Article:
Bone Age: A Handy Tool for Pediatric Providers
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For a child's bone age to be considered abnormal, the chronological age must differ from the assigned bone age by more than 2 standard deviations
What's a Bone Age Study?
Bone age refers to how developed a person's skeletal system is. In children, bone age is used as an indicator of physical maturity and can help diagnose issues with growth, hormone disorders, and other medical problems. As someone grows from fetal life to childhood and adolescence and into young adulthood, the bones in their skeleton change size and shape. These changes can be seen through x-rays and other imaging methods. A comparison between the appearance of a patient's bones and a set of standard bone images for a given age can be used to determine the patient's "bone age."
Bone age does not necessarily correspond to an individual's biological or chronological age. For example, someone with stunted growth may have a bone age that is less than their biological age. Similarly, a child growing faster than normal may have a bone age that is older than their chronological age. Most often, a delay or advance in bone age is due to normal variability in growth. However, significant discrepancies between bone age and biological age may indicate an underlying medical condition that requires treatment. Bone age can also be used to predict a child's adult height. Other uses of bone age measurements include diagnosing medical conditions affecting children, such as constitutional growth delay, precocious puberty, thyroid dysfunction, growth hormone deficiency, and other causes of abnormally short or tall stature.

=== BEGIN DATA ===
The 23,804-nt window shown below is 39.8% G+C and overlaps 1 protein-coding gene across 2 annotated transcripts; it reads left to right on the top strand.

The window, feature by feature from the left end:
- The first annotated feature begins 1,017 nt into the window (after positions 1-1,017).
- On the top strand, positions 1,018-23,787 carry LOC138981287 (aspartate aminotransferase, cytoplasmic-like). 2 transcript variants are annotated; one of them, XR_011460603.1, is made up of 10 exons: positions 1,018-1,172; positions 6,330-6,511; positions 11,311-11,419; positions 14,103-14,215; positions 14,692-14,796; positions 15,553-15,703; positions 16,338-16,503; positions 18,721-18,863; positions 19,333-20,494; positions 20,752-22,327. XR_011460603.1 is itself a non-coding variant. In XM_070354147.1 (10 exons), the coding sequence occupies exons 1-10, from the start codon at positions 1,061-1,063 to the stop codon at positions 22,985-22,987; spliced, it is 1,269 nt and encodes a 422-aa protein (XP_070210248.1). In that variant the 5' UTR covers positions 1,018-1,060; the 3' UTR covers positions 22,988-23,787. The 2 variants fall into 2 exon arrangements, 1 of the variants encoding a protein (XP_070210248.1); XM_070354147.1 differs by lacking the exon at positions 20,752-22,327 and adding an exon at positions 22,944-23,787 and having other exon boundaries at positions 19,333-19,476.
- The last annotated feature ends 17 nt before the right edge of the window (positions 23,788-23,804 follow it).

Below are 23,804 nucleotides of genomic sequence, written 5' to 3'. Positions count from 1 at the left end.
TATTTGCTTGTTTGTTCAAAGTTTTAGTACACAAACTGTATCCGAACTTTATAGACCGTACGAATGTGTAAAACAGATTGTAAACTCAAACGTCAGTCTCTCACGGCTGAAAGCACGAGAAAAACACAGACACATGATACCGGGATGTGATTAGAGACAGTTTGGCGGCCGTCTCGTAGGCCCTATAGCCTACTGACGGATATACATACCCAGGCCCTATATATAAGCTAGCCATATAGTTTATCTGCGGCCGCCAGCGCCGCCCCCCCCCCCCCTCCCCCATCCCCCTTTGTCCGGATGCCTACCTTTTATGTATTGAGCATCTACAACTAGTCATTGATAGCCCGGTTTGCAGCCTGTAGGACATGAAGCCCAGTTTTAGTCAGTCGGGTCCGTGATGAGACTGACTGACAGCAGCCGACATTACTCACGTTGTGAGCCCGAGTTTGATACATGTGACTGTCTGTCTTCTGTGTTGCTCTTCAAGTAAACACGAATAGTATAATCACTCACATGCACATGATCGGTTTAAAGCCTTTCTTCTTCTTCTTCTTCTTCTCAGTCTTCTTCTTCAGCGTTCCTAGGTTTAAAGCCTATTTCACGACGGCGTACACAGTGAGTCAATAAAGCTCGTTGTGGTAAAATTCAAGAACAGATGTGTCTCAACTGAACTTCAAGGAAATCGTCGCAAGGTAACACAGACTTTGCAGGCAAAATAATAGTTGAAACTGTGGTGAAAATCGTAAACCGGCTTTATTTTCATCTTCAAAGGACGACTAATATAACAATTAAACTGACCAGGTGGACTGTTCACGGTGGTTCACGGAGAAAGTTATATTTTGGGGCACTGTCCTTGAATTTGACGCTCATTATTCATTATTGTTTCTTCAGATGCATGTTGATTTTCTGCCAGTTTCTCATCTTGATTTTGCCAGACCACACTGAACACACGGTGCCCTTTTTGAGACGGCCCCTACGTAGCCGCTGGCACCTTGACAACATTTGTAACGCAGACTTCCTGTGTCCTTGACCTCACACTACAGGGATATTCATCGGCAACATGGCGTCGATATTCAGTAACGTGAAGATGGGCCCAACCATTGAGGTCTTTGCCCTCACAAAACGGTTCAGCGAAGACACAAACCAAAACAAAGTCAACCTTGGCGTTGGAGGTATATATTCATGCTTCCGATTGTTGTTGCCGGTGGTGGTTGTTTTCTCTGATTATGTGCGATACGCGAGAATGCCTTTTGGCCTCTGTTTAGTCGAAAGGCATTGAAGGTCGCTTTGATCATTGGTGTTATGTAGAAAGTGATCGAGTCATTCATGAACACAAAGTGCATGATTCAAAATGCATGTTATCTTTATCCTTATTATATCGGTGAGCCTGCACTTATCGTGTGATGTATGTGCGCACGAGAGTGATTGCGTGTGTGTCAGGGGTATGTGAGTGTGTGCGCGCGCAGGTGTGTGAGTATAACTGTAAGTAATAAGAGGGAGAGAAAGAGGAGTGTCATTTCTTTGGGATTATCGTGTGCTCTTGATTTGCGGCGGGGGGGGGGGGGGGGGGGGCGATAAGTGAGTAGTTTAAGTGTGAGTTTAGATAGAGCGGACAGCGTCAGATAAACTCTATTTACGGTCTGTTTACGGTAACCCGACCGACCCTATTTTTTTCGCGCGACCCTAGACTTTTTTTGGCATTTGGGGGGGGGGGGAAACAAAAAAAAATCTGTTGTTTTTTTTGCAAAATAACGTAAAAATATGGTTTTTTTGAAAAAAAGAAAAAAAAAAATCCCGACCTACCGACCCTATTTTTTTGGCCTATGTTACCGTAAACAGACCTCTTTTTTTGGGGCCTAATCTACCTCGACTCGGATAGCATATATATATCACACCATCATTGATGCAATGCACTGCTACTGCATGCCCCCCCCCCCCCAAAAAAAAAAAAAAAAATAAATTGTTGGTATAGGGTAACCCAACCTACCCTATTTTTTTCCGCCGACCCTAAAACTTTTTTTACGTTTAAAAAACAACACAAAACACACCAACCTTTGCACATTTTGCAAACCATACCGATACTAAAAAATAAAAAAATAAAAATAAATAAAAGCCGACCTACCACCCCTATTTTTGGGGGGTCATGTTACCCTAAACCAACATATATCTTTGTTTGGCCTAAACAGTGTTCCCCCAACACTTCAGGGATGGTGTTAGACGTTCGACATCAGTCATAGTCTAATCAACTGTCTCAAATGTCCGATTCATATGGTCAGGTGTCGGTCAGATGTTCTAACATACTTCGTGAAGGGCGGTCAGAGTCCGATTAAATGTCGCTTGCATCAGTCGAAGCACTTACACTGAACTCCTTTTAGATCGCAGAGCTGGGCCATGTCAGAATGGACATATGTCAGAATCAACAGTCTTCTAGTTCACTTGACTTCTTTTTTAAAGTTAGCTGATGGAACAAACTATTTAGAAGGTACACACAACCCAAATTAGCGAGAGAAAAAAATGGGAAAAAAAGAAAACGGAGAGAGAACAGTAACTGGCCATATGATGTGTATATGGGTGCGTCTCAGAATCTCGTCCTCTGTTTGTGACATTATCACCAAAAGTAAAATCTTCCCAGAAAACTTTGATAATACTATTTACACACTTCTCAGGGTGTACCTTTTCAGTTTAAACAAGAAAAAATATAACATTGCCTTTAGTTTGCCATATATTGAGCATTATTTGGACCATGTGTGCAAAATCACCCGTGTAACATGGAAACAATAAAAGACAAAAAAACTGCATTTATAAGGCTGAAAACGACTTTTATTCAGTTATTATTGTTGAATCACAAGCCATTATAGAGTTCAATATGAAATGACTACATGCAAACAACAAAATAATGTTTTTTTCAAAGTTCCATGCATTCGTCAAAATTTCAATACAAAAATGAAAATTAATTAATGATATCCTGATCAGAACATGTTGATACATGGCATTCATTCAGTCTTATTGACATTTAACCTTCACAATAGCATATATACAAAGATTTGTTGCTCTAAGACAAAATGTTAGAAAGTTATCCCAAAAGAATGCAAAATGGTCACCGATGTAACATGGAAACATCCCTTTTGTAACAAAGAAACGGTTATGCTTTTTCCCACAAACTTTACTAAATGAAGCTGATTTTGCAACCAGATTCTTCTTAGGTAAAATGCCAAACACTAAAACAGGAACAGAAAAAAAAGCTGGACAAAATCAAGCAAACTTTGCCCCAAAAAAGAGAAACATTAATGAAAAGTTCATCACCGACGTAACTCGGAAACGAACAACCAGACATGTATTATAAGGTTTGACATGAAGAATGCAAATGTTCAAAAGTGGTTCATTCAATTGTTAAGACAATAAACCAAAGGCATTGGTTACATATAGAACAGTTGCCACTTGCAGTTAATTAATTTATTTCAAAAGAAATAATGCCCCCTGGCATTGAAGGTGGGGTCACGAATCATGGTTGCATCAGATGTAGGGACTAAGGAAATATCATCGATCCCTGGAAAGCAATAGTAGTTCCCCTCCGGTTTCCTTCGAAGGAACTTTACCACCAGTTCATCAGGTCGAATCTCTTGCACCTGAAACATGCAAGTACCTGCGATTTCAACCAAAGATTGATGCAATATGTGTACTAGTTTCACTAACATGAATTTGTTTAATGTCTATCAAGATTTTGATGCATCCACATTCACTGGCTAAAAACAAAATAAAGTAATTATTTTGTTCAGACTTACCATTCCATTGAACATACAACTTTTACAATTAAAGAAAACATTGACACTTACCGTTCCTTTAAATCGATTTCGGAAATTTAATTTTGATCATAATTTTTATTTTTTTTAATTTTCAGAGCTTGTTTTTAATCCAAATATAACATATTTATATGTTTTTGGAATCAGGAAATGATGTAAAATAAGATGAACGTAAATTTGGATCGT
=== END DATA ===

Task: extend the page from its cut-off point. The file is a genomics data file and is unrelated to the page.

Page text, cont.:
The most common technique for estimating a person's bone age in the United States is to compare an x-ray of the patient's left hand and wrist to a reference atlas containing x-ray images of the left hands of children considered to be representative of how the skeletal structure of the hand appears for the average person at a given age. A paediatric radiologist specially trained in estimating bone age assesses the patient's x-ray for growth, shape, size, and other bone features. The image in the reference atlas that most closely resembles the patient's x-ray is then used to assign a bone age to the patient. Other techniques for estimating bone age exist, including x-ray comparisons of the bones of the knee or elbow to a reference atlas and magnetic resonance imaging approaches.
To help determine if a child is growing normally, pediatricians assess a patient's bone age. If there is a large difference between a person's bone age and chronological age, it may indicate a growth disorder. For example, if a patient's bone age is less than their chronological age, it suggests a delay in growth, as might be caused by a growth hormone deficiency. If there is too much growth hormone, a child may have a bone age that is older than their chronological age, suggesting they are growing abnormally fast. Since bone age measurements are inherently approximations, they are conventionally reported with a standard deviation, which serves as an estimate of the associated error. For a child's bone age to be considered abnormal, the chronological age must differ from the assigned bone age by more than 2 standard deviations.